Parents…our most heartfelt suggestion after many years as dancers, parents and teachers in the dance world
is not to become immediately involved in your dancers’ plight without getting the whole story first.  Then
allow them a chance to resolve the issue on their own.  Your dancer will undoubtedly call home and be a bit
dramatic.  All they want and need is to have mom and dad be a soft place to fall while they are away.  More
times than not, they are over dramatizing an event.  They are tired, a bit homesick, and out of their element.
They just need a caring ear and a bit of a nudge to deal with the situation on their own.  They truly are smart
people and more than capable of doing so.  If you call the administrative office with an issue or a complaint,
this may also put up a red flag for your dancer.  Even though it may seem like the right thing to do, when a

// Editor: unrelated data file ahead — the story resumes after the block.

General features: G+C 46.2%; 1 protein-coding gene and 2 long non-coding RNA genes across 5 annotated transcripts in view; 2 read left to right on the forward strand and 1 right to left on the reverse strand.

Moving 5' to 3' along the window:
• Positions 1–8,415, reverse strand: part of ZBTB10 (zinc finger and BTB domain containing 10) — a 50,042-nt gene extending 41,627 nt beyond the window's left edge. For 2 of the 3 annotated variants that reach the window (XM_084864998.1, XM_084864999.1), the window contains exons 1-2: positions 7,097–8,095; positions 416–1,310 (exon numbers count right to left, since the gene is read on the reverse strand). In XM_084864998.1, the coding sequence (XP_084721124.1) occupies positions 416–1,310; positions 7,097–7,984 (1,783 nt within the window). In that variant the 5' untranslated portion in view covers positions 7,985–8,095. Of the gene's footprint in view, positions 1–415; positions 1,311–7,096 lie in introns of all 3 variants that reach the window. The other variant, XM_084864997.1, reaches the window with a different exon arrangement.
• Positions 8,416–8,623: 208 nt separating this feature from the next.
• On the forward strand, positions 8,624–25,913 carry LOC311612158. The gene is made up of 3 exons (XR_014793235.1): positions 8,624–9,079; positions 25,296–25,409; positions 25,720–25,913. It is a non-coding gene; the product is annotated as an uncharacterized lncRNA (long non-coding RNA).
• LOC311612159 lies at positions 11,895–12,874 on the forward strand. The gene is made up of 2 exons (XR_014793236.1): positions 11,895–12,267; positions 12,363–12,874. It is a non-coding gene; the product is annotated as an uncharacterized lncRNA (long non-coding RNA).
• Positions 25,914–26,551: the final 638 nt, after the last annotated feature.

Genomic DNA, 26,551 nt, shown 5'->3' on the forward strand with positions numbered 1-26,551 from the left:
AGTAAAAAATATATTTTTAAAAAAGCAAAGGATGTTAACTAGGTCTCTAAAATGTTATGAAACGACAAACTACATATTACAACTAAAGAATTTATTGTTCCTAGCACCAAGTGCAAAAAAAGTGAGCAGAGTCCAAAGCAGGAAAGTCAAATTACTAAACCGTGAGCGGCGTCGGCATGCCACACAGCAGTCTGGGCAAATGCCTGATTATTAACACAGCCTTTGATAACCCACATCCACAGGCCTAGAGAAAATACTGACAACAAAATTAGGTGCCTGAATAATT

seemingly (if only to the administrator’s) insignificant problem is reported, the teachers and administrators
and staff will all be informed.  This is not always a good thing.  If there is a significant issue, rest assured the
program officials will contact you immediately.  That is the reason you filled out all of that paperwork!
Dancers…you are ready to set out on your own.  Trust that you have been prepared both by your parents and
your teachers.  It is exciting and scary, but will be a wonderful memory and a great learning experience of life
and dance.  Keep your head on straight and do not get involved with the “Dancer Drama” of other dancers. It
will distract you to the point of frustration.  You will cohabitate for the summer only and then be on your way.
Be patient and kind.  Do not alarm your parents with things that have no bearing on why you are there.  Your
challenge is to dance and learn as much as you possibly can, work hard and have fun.  We trust you will